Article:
Lieutenant General Thein Sein, a top member of the country's junta, said on Saturday that the National Convention, which is setting guidelines for the new constitution, would resume on October 10 at Nyaung Hna Pin, about 45 km north of Yangon.

It was the first public announcement of the exact date for resuming the convention, which the junta calls its first step in a seven-stage "road map" toward democracy that is supposed to lead to free elections, though no timetable has been set to complete the task.

Thein Sein, who chairs the meeting's Convening Commission, told commission members to send invitations to the delegates on September 10, a month ahead of the resumption.

Speaking at a preparatory meeting for the National Convention at Naypyidaw, the country's new administrative capital 400 km north of Yangon, he said all delegates had to be at the meeting venue by October 7.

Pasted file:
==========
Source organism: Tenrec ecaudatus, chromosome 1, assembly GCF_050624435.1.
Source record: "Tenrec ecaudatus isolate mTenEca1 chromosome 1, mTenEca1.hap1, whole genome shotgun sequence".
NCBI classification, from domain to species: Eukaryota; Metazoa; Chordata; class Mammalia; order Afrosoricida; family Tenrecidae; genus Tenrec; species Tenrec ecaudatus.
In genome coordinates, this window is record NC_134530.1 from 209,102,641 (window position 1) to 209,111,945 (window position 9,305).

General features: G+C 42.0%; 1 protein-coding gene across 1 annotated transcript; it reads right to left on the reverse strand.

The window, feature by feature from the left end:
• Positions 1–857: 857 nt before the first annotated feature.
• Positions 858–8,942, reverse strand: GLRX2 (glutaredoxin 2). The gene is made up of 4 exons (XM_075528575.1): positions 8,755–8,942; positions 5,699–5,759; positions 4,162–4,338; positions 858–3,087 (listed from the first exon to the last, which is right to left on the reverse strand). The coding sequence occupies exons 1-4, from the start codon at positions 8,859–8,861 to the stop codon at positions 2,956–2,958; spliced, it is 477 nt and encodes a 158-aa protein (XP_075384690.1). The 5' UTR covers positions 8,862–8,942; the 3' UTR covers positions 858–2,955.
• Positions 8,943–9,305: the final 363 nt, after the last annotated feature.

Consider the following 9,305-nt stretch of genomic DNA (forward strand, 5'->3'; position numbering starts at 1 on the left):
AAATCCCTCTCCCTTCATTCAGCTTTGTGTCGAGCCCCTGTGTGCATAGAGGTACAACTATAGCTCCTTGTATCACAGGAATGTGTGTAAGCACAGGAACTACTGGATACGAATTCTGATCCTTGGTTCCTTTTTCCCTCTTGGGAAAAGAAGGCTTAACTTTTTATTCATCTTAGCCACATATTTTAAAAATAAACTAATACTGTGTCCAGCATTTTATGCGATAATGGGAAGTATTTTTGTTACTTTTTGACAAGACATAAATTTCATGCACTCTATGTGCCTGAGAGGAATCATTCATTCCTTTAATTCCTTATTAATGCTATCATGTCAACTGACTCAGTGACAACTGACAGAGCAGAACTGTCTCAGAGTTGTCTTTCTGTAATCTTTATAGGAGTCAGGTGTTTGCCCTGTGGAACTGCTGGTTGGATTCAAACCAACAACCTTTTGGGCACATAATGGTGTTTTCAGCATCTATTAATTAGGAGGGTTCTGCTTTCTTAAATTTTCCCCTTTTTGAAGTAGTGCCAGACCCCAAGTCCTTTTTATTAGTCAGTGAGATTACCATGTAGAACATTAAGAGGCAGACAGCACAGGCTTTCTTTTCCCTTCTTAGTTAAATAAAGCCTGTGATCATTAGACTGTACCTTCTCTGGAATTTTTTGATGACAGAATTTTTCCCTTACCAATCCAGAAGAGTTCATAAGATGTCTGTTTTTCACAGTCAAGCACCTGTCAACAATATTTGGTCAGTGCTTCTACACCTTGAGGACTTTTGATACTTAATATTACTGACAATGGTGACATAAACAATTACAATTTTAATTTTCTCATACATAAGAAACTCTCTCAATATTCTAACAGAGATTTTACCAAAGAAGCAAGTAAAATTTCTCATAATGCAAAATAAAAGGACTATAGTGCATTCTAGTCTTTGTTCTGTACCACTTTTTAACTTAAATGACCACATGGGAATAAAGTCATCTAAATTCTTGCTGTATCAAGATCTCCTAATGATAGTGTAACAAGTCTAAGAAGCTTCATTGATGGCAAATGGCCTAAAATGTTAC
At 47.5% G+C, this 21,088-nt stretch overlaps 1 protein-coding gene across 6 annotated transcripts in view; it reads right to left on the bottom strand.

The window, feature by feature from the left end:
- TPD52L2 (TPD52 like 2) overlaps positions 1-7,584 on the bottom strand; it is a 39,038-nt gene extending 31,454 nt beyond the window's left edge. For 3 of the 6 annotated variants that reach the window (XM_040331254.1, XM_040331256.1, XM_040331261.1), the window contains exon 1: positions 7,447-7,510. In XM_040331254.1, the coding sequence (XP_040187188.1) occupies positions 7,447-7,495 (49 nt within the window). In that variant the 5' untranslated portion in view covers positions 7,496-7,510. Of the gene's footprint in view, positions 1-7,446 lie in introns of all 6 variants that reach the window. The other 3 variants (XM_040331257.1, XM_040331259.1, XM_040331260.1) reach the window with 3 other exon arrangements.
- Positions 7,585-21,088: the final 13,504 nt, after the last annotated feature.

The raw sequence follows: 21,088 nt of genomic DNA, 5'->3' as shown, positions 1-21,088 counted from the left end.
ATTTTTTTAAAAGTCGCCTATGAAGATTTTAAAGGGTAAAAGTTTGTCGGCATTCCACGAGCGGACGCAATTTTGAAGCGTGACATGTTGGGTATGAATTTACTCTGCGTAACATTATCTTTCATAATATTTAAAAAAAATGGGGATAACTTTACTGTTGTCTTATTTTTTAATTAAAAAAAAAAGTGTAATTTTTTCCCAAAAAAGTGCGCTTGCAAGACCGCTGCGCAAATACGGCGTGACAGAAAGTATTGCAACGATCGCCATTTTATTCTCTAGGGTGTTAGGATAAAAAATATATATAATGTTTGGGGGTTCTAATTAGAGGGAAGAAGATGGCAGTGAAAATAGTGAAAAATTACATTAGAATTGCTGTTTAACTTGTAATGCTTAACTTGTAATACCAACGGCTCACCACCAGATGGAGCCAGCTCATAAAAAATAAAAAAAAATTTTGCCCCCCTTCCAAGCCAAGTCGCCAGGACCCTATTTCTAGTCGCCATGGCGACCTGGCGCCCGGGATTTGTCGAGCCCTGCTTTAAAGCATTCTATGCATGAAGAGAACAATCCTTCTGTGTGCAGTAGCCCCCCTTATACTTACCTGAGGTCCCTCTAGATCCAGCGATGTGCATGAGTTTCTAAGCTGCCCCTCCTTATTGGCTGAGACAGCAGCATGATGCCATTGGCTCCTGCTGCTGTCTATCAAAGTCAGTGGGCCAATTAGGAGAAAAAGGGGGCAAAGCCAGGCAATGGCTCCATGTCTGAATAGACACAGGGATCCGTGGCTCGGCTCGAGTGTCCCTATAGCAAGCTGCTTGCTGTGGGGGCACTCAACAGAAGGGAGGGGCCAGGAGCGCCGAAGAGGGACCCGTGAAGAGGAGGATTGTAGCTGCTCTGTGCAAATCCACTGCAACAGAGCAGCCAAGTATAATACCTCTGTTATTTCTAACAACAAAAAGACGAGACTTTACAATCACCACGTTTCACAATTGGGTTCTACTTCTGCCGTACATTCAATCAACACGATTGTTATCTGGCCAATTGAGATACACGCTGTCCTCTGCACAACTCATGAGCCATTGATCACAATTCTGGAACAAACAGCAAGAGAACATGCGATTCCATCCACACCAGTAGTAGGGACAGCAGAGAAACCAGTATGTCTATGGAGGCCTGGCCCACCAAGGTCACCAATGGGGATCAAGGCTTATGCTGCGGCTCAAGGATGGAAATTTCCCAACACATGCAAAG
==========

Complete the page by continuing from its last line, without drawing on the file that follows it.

Constitutional vacuum

Aung San Suu Kyi has been in
detention since May 2003

Myanmar has been without a constitution since 1988, when the existing 1974 charter was suspended after the military violently suppressed mass pro-democracy protests.

The junta first convened the National Convention in 1993; but its work was aborted in 1996 after delegates belonging to Nobel peace laureate Aung San Suu Kyi's National League for Democracy party walked out in protest, claiming that the military was manipulating the proceedings.

The convention was resurrected in 2004, though Suu Kyi's party continued not to take part. The NLD won a landslide victory in a 1990 general election, but the military refused to hand over power, claiming it had to first write a new constitution.

The party and its members have faced constant harassment and Suu Kyi has been in detention since May 2003. The junta's refusal to release her was one reason the party boycotted the resumed meeting.